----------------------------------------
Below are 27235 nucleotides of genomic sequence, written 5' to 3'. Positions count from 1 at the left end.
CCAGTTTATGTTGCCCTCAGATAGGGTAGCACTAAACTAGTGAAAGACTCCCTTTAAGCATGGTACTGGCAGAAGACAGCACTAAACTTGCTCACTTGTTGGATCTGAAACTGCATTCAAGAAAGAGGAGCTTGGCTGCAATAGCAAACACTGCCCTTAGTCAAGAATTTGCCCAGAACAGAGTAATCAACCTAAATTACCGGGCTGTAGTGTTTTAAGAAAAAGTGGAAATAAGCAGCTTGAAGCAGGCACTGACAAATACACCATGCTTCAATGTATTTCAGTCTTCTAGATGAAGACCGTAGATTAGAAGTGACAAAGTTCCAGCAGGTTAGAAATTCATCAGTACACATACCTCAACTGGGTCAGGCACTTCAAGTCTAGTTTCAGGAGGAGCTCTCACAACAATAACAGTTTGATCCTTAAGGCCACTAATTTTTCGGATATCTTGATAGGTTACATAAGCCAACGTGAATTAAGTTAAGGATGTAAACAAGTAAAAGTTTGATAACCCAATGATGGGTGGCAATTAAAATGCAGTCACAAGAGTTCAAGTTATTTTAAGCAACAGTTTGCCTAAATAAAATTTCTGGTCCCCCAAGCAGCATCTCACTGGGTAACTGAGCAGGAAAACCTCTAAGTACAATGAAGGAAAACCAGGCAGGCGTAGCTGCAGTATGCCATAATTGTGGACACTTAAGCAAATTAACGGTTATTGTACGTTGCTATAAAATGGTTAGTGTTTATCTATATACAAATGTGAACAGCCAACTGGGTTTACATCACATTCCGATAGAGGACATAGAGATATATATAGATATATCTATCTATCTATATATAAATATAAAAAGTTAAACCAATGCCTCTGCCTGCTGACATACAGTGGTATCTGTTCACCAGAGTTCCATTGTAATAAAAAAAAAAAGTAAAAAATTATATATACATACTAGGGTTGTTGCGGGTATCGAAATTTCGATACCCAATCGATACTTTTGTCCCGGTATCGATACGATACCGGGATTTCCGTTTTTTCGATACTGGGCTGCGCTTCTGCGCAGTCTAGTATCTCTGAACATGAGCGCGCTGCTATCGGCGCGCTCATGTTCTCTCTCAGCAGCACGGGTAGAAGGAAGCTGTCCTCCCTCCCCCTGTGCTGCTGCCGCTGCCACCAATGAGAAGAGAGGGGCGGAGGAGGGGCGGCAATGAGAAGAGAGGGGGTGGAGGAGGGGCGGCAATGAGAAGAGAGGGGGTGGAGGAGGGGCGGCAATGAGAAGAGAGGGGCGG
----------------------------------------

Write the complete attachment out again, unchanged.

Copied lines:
Below are 27235 nucleotides of genomic sequence, written 5' to 3'. Positions count from 1 at the left end.
CCAGTTTATGTTGCCCTCAGATAGGGTAGCACTAAACTAGTGAAAGACTCCCTTTAAGCATGGTACTGGCAGAAGACAGCACTAAACTTGCTCACTTGTTGGATCTGAAACTGCATTCAAGAAAGAGGAGCTTGGCTGCAATAGCAAACACTGCCCTTAGTCAAGAATTTGCCCAGAACAGAGTAATCAACCTAAATTACCGGGCTGTAGTGTTTTAAGAAAAAGTGGAAATAAGCAGCTTGAAGCAGGCACTGACAAATACACCATGCTTCAATGTATTTCAGTCTTCTAGATGAAGACCGTAGATTAGAAGTGACAAAGTTCCAGCAGGTTAGAAATTCATCAGTACACATACCTCAACTGGGTCAGGCACTTCAAGTCTAGTTTCAGGAGGAGCTCTCACAACAATAACAGTTTGATCCTTAAGGCCACTAATTTTTCGGATATCTTGATAGGTTACATAAGCCAACGTGAATTAAGTTAAGGATGTAAACAAGTAAAAGTTTGATAACCCAATGATGGGTGGCAATTAAAATGCAGTCACAAGAGTTCAAGTTATTTTAAGCAACAGTTTGCCTAAATAAAATTTCTGGTCCCCCAAGCAGCATCTCACTGGGTAACTGAGCAGGAAAACCTCTAAGTACAATGAAGGAAAACCAGGCAGGCGTAGCTGCAGTATGCCATAATTGTGGACACTTAAGCAAATTAACGGTTATTGTACGTTGCTATAAAATGGTTAGTGTTTATCTATATACAAATGTGAACAGCCAACTGGGTTTACATCACATTCCGATAGAGGACATAGAGATATATATAGATATATCTATCTATCTATATATAAATATAAAAAGTTAAACCAATGCCTCTGCCTGCTGACATACAGTGGTATCTGTTCACCAGAGTTCCATTGTAATAAAAAAAAAAAGTAAAAAATTATATATACATACTAGGGTTGTTGCGGGTATCGAAATTTCGATACCCAATCGATACTTTTGTCCCGGTATCGATACGATACCGGGATTTCCGTTTTTTCGATACTGGGCTGCGCTTCTGCGCAGTCTAGTATCTCTGAACATGAGCGCGCTGCTATCGGCGCGCTCATGTTCTCTCTCAGCAGCACGGGTAGAAGGAAGCTGTCCTCCCTCCCCCTGTGCTGCTGCCGCTGCCACCAATGAGAAGAGAGGGGCGGAGGAGGGGCGGCAATGAGAAGAGAGGGGGTGGAGGAGGGGCGGCAATGAGAAGAGAGGGGGTGGAGGAGGGGCGGCAATGAGAAGAGAGGGGCGG